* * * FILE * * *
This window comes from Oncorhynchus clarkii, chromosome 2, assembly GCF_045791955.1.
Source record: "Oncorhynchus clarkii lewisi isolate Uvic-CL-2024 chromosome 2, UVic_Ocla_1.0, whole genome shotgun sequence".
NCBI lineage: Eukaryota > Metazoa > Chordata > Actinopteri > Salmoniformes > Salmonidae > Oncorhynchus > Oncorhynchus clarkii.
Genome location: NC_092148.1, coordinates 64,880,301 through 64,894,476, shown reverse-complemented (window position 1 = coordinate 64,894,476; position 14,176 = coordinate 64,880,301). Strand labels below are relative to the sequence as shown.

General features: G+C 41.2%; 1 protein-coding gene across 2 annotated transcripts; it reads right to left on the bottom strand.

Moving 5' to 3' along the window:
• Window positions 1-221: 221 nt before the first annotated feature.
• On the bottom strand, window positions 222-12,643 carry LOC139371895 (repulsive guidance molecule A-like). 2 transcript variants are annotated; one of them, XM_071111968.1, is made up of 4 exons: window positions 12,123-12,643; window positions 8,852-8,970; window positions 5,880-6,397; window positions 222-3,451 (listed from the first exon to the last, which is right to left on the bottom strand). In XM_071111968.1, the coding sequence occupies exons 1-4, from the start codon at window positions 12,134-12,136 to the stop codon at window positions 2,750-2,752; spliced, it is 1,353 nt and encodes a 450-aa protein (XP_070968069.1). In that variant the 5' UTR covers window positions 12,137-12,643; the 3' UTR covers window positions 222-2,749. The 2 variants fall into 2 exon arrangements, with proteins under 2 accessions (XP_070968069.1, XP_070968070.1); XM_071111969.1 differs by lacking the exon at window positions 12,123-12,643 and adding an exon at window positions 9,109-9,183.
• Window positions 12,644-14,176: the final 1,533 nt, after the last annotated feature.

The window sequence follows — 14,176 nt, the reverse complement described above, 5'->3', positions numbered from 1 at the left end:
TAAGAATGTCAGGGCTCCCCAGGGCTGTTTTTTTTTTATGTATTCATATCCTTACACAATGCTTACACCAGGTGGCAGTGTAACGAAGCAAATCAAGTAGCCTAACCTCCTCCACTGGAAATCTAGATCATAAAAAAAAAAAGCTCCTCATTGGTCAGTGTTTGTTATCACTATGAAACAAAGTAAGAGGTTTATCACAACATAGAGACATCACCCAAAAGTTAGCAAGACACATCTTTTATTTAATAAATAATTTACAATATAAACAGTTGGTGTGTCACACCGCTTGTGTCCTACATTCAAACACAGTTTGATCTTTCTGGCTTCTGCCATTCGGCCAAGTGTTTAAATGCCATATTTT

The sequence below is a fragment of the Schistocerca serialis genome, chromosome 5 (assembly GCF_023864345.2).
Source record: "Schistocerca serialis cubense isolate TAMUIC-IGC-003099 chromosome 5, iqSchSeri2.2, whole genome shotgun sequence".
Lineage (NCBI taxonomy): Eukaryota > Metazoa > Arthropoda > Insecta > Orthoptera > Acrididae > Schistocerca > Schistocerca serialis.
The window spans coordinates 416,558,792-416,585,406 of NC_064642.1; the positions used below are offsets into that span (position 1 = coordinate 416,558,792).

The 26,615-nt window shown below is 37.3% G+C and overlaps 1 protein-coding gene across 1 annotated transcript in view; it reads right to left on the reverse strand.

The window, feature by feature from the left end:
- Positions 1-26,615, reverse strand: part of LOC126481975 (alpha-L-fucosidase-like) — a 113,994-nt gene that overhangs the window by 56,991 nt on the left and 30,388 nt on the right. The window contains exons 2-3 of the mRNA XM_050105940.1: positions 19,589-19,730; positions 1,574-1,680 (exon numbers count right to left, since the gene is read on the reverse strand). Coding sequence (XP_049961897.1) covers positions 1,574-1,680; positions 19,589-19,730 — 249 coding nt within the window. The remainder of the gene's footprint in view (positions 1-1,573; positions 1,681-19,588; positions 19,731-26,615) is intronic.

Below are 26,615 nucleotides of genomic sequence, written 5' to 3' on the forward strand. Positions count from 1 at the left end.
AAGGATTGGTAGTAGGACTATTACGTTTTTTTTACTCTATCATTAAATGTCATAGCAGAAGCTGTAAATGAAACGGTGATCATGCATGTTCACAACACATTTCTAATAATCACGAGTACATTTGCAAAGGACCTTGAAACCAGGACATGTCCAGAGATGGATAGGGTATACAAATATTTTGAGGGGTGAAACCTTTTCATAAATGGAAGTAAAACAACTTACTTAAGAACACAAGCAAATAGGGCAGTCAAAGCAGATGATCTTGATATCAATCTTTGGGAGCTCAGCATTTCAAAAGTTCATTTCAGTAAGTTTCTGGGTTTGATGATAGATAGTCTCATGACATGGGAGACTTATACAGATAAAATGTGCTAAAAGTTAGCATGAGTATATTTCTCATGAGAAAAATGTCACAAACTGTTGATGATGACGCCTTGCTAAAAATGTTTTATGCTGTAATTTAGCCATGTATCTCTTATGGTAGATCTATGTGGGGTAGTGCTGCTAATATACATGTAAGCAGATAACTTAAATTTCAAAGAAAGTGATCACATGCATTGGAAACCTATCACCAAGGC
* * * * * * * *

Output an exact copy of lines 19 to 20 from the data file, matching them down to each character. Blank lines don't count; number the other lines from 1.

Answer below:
Below are 26,615 nucleotides of genomic sequence, written 5' to 3' on the forward strand. Positions count from 1 at the left end.
AAGGATTGGTAGTAGGACTATTACGTTTTTTTTACTCTATCATTAAATGTCATAGCAGAAGCTGTAAATGAAACGGTGATCATGCATGTTCACAACACATTTCTAATAATCACGAGTACATTTGCAAAGGACCTTGAAACCAGGACATGTCCAGAGATGGATAGGGTATACAAATATTTTGAGGGGTGAAACCTTTTCATAAATGGAAGTAAAACAACTTACTTAAGAACACAAGCAAATAGGGCAGTCAAAGCAGATGATCTTGATATCAATCTTTGGGAGCTCAGCATTTCAAAAGTTCATTTCAGTAAGTTTCTGGGTTTGATGATAGATAGTCTCATGACATGGGAGACTTATACAGATAAAATGTGCTAAAAGTTAGCATGAGTATATTTCTCATGAGAAAAATGTCACAAACTGTTGATGATGACGCCTTGCTAAAAATGTTTTATGCTGTAATTTAGCCATGTATCTCTTATGGTAGATCTATGTGGGGTAGTGCTGCTAATATACATGTAAGCAGATAACTTAAATTTCAAAGAAAGTGATCACATGCATTGGAAACCTATCACCAAGGC